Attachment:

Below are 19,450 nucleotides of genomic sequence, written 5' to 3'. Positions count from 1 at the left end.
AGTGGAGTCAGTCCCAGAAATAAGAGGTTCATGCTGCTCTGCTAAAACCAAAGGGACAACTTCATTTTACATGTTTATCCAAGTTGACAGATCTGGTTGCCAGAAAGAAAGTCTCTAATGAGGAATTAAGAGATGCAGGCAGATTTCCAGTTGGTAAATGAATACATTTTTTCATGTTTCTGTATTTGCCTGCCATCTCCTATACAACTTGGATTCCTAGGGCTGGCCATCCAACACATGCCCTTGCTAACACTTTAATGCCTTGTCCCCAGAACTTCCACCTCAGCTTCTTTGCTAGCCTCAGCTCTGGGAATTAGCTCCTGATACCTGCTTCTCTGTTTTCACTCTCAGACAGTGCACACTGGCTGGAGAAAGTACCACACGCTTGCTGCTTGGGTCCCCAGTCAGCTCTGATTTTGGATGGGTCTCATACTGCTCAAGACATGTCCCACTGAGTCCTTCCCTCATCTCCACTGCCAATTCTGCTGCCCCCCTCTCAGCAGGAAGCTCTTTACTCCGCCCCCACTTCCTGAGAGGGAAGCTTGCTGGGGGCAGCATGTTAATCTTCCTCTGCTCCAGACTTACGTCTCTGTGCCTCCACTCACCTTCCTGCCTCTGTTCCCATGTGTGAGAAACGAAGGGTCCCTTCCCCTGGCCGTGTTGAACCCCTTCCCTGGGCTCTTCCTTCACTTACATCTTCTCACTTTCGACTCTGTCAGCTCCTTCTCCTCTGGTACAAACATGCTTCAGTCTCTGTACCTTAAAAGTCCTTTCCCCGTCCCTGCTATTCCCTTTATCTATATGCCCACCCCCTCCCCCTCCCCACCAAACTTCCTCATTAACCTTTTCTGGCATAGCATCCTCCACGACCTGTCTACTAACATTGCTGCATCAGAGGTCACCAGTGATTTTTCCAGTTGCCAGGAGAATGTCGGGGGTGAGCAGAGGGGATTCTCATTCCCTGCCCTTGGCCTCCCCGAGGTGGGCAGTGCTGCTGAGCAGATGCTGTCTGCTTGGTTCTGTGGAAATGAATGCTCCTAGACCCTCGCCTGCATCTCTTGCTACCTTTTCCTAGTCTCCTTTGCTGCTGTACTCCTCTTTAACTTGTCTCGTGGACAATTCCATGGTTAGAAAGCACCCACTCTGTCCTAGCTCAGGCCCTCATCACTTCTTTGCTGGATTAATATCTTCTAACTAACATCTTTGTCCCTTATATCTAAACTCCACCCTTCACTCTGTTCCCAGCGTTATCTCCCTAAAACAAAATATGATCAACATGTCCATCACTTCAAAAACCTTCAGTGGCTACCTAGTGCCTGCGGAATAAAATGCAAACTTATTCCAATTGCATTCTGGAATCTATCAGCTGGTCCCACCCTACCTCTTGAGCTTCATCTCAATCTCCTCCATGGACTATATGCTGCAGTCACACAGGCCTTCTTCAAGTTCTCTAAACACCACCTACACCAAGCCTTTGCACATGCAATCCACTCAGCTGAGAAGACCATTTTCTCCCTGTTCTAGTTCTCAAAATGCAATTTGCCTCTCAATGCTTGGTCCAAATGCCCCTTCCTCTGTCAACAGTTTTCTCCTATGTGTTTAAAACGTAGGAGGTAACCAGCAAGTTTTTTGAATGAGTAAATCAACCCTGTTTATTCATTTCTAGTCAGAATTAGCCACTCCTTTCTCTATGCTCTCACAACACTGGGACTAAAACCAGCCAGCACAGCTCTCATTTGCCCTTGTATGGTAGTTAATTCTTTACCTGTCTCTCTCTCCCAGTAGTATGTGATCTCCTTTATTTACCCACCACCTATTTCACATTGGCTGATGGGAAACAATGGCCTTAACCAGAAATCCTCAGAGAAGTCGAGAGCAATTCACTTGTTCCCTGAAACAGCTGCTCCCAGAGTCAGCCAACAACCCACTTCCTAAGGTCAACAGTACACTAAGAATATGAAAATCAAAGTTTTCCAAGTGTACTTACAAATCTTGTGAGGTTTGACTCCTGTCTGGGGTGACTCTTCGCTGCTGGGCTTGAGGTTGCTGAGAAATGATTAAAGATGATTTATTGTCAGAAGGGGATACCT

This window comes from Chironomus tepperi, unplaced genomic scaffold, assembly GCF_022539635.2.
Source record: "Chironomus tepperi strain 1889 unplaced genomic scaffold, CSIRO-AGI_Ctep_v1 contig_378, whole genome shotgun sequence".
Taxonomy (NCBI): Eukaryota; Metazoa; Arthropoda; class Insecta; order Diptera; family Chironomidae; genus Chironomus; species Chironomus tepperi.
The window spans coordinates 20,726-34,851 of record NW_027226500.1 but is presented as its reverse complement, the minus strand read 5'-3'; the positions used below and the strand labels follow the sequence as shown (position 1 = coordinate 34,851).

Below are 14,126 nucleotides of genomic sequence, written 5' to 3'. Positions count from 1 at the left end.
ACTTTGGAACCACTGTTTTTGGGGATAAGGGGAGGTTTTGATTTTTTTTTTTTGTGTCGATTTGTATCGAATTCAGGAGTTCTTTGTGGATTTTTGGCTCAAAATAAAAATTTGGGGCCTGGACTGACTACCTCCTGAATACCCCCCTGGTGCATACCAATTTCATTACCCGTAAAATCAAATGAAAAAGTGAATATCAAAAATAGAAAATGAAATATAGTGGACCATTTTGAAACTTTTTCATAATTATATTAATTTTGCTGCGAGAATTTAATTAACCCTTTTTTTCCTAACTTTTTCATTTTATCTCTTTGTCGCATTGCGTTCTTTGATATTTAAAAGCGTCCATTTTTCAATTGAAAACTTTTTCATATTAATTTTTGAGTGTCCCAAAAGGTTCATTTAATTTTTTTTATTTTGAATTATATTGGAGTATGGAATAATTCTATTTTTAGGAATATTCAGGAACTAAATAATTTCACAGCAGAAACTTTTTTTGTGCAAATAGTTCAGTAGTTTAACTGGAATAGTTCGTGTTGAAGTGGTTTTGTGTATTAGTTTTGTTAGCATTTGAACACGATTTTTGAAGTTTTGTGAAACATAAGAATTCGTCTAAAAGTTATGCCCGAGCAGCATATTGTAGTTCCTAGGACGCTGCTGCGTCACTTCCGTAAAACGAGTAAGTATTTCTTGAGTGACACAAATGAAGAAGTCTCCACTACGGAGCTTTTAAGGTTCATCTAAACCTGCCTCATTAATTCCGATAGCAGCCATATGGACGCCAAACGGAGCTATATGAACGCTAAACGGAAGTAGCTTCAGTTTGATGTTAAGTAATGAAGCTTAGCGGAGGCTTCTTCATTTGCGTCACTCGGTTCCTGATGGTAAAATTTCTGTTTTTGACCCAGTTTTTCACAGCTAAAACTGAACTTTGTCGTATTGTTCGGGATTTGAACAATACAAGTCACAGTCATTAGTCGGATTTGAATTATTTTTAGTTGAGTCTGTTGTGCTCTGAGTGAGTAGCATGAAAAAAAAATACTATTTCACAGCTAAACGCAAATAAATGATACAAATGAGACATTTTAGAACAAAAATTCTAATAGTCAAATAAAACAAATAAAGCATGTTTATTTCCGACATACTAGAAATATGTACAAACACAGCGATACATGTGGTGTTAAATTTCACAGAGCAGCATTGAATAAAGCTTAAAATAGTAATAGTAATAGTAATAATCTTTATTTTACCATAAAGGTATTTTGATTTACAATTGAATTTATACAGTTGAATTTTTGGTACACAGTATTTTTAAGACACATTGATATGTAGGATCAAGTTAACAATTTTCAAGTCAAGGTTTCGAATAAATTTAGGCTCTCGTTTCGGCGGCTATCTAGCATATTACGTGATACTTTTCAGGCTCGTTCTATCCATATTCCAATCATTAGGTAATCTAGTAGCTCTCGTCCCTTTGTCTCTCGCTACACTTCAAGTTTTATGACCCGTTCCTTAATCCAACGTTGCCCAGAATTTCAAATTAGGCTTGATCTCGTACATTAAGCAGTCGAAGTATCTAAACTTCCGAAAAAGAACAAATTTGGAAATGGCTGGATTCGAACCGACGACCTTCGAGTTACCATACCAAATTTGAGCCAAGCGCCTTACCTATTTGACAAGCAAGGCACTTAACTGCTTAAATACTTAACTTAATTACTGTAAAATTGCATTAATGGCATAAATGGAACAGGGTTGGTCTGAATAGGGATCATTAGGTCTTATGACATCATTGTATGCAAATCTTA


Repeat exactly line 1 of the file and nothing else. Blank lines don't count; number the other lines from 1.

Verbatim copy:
Below are 19,450 nucleotides of genomic sequence, written 5' to 3'. Positions count from 1 at the left end.